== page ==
Indeed, the most interesting parts of the book are the anecdotes about the great and the near great. Allen Ginsberg, thinking she's a pretty boy, buys Smith a cheese sandwich at the Automat when she is short of money. Gregory Corso falls asleep in her arm chair while reading her poems and burns a hole in the arm. She goes out to dinner with Sam Sheppard, not realizing he is a famous playwright. Maplethorpe takes her to meet his Catholic family and tells them they are married. She visits Jim Morrison's grave in Paris and is scolded by an old crone caretaker because Americans have no respect for their poets.
Her own prose is at times very poetic, at times somewhat pretentious. At her best she has a knack for just the right inventive image. The first man walking on the moon is putting "rubber treads on a pearl of the gods." Jim Carroll "shot stuff in his freckled hand, like the darker side of Huckleberry Finn." On the other hand she calls a Bob Dylan obsessed fan's analysis of one of his songs an "endless labyrinth of incomprehensible logic." She says Maplethorpe "sought to elevate aspects of male experience, to imbue homosexuality with mysticism." Often the high flown mystical language makes an ironic contrast to the sleaziness of the one small room they shared at the Chelsea Hotel and the second hand outfits she is constantly describing.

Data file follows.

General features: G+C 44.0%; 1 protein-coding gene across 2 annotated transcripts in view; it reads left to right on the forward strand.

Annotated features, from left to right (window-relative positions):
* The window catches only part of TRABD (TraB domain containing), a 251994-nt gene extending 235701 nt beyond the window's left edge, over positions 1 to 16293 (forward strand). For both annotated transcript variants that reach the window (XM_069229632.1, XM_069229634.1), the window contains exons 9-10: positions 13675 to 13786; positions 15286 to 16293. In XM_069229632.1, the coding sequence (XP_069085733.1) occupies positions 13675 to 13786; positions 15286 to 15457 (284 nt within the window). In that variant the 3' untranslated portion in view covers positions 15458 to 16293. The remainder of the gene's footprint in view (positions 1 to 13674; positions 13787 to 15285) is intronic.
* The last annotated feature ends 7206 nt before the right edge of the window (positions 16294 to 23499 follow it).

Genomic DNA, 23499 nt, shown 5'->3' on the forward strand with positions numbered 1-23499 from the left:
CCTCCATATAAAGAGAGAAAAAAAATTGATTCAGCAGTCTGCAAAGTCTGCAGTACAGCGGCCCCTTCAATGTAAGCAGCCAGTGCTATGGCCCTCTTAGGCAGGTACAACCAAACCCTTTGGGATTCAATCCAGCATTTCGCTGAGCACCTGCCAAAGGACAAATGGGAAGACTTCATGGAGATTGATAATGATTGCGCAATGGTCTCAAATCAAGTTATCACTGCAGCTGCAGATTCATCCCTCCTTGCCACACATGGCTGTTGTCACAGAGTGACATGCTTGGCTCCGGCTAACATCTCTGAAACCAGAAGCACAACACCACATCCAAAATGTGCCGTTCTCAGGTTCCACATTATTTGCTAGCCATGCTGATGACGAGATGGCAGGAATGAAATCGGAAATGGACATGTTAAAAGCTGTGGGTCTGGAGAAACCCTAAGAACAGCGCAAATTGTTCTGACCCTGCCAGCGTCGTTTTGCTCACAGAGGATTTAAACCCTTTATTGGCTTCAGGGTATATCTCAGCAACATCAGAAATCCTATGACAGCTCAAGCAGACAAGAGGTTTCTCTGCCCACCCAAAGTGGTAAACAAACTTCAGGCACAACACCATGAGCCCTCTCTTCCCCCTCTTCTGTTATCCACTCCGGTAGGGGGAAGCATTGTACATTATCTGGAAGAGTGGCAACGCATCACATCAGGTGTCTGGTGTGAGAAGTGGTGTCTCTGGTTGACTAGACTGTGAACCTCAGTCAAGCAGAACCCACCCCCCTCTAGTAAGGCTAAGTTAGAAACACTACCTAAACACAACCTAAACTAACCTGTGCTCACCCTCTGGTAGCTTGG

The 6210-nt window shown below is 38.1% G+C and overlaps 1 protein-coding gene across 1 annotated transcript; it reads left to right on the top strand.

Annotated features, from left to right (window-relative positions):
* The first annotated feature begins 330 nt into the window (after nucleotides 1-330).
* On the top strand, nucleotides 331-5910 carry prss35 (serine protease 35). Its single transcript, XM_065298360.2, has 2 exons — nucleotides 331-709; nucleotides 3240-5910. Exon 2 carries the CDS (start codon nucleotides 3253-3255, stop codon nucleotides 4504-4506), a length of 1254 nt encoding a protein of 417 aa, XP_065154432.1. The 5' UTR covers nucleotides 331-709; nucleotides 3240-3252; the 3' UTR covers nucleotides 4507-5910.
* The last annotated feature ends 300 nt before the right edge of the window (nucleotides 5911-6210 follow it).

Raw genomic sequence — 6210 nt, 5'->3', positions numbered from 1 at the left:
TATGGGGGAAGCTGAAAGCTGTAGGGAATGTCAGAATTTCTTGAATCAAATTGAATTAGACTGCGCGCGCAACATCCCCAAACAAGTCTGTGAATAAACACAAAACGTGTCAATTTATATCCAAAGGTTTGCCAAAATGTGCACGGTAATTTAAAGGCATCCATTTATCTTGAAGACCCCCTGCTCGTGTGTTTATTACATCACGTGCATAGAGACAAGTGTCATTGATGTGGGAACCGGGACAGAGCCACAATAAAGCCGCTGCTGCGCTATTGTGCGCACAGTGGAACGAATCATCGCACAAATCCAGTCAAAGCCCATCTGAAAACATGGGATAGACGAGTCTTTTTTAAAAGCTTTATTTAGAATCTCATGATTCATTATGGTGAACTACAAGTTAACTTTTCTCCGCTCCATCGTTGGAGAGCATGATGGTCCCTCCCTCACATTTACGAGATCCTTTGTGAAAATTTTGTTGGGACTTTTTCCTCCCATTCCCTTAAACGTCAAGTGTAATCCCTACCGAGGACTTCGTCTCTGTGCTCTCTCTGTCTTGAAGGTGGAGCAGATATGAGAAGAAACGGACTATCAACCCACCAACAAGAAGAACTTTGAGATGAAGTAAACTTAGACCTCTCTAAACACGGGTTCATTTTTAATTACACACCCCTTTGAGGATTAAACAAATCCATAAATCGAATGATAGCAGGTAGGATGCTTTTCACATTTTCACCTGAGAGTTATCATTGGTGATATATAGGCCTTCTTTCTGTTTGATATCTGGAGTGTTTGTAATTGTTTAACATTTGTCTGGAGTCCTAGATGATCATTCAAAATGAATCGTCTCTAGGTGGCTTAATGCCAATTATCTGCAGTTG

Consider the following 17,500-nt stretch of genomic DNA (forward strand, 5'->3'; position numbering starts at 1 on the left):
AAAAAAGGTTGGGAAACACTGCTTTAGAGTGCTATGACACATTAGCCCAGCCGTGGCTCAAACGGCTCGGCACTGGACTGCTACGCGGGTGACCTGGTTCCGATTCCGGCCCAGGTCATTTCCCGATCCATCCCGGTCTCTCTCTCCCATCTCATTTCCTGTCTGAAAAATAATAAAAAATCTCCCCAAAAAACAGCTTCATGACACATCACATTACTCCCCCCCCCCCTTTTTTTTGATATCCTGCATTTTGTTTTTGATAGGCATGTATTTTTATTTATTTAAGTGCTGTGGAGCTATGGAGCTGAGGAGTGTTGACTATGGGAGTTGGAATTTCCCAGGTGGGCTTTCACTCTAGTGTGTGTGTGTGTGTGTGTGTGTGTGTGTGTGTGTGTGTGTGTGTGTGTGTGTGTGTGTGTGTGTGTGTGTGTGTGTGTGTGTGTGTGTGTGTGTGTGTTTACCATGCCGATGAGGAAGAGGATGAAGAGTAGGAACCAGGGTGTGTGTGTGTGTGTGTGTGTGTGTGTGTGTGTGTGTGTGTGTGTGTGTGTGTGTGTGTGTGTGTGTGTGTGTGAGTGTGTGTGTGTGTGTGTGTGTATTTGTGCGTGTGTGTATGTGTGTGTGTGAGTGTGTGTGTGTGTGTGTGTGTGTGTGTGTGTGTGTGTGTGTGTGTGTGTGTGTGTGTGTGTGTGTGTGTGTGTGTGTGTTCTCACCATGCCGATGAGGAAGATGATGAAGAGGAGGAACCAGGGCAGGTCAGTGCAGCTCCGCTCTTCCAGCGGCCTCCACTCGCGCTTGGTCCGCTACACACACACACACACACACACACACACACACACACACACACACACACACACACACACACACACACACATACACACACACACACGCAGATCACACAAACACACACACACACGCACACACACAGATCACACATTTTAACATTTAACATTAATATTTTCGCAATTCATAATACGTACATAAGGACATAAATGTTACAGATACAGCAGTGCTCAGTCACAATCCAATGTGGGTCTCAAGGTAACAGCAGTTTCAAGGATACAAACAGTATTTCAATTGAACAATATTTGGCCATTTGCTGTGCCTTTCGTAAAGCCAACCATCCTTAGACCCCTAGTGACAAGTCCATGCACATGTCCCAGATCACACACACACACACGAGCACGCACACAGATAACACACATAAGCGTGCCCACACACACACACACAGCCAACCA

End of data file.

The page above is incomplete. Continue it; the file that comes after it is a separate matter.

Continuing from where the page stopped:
As memoirs go, the most impressive thing about Just Kids is its honesty. Smith's description of her life with Maplethorpe has the ring of truth. She doesn't seem to have tidied things up. Drugs, sex, poverty—they're all there. Nothing is made to look rosy: except that there were two young people and they had their art and they had each other, and for a time that was enough.